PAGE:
Robert Schlesinger set out to write a book of White House speechwriting history. He produced a how-to manual for executive communications
It’s hard to imagine a fellow having better pedigree to write a book in the history of White House speechwriters than Robert Schelsinger, whose father was the late historian and presidential speechwriter Arthur Schlesinger.
To whom much is given much is expected, and young Robert delivers in White House Ghosts, an at-once comprehensive and breezily anecdotal book about “presidents and their speechwriters.”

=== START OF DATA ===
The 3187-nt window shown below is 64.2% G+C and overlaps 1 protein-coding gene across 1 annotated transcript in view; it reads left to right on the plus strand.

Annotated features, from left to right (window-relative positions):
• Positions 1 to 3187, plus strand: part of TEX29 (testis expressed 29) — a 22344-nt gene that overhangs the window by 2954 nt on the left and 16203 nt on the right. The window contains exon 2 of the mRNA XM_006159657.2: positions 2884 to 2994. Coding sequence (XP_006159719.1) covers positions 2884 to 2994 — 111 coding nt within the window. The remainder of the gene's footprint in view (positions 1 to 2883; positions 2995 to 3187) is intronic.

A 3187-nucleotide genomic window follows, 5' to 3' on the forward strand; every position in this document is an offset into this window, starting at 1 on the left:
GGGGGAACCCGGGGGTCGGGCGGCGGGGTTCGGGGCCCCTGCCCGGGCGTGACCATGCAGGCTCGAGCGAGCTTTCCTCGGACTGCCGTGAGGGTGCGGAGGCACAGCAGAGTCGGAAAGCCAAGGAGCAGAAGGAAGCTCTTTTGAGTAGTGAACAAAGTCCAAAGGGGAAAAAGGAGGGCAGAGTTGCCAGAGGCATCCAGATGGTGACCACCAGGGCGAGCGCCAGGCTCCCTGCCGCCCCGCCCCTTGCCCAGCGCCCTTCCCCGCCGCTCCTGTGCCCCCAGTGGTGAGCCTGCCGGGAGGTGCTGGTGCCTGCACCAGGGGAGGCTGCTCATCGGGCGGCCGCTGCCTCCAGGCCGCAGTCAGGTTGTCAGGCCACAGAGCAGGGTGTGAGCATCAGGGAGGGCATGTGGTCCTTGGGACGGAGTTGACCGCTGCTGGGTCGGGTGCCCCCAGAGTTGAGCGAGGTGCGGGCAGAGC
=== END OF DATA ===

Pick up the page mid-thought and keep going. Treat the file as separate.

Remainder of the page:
The reviews have been positive, but like any good writer, Schlesinger was still wrestling when he spoke with Ragan.com with doubts he’d harbored from the book’s proposal stage four years ago through the 15-hour-a-day, seven-day weeks of the run up to the publisher’s deadline.
“Is anybody going to read this?”
All we could tell him is that everybody, at least everybody in our business, ought to read this—and their bosses should, too.